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The broad goal of this paper is to describe the need, and provide a framework, for engaging in cross-cultural conversations among lawyers, law teachers, and others, who are using legal ethics as a vehicle for improving the legal professions and the delivery of legal services. All legal cultures struggle with the question of how to educate students and lawyers to be ethical professionals and how to regulate the legal profession effectively. The purpose of the cross-cultural conversations discussed in this paper would be to develop principles of legal ethics education, professional development, and regulation of the legal professions that can be applied across cultural contexts.

The paper is not primarily concerned with the ethics of transnational practice, an issue that has been analyzed very well by others. While the current U.S. ethical rules have relatively little to say about transnational practice, the Council of Bars and Law Societies of Europe (hereafter "CCBE") has dealt with this in a sustained and comprehensive manner. The CCBE has promulgated the Code of Conduct for European Lawyers and the Charter of Core Principles of the European Legal Profession. The Code of Conduct was first promulgated in 1988, while the Charter was adopted much more recently, in 2006. As of 2008, forty-one countries had signed on to the CCBE Charter and Code of Conduct. A review of national codes of legal ethics reveals the influence of the CCBE approach. There is a good deal of uniformity among these, and the CCBE Charter and Code of Conduct are apparently the models for many of the recently enacted or amended Codes.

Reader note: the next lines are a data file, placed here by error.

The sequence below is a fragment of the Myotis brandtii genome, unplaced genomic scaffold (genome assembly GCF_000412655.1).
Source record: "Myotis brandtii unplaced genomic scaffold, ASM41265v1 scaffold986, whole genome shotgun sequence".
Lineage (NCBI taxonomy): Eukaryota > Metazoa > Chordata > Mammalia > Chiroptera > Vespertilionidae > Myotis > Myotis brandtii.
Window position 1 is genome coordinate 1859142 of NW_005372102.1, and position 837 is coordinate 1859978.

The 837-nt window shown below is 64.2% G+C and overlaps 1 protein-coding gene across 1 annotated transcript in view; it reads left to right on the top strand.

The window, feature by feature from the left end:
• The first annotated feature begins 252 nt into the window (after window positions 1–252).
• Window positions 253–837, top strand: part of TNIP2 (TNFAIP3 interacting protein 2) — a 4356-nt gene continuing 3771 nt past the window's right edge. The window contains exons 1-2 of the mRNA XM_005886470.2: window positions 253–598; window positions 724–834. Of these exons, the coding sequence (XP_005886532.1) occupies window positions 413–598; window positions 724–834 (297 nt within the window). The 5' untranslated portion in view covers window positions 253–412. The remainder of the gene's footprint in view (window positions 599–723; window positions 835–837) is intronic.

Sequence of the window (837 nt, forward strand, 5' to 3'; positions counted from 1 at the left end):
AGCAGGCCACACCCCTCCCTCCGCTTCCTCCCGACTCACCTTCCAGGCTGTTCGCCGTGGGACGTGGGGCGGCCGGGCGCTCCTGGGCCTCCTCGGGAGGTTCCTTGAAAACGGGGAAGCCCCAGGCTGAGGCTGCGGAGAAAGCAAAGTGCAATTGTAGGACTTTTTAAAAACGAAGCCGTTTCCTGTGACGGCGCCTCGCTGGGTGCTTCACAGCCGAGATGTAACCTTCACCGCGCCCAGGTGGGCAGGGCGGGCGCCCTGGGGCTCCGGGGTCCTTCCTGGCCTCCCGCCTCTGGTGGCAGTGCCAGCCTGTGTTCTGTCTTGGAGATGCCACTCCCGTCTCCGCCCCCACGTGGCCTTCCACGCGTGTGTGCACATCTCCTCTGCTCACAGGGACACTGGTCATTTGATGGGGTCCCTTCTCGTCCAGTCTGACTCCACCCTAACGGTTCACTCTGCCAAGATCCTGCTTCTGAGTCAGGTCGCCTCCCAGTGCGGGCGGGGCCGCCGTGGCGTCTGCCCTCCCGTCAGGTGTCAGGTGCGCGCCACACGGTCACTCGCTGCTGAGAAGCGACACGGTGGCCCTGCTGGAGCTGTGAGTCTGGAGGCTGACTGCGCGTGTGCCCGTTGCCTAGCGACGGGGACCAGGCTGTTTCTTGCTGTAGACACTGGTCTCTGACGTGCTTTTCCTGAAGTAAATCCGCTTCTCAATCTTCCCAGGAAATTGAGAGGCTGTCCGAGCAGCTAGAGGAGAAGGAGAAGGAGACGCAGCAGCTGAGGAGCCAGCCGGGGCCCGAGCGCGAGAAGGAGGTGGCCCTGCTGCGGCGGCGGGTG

Law | Legal Education | Legal Ethics and Professional Responsibility | Legal Profession


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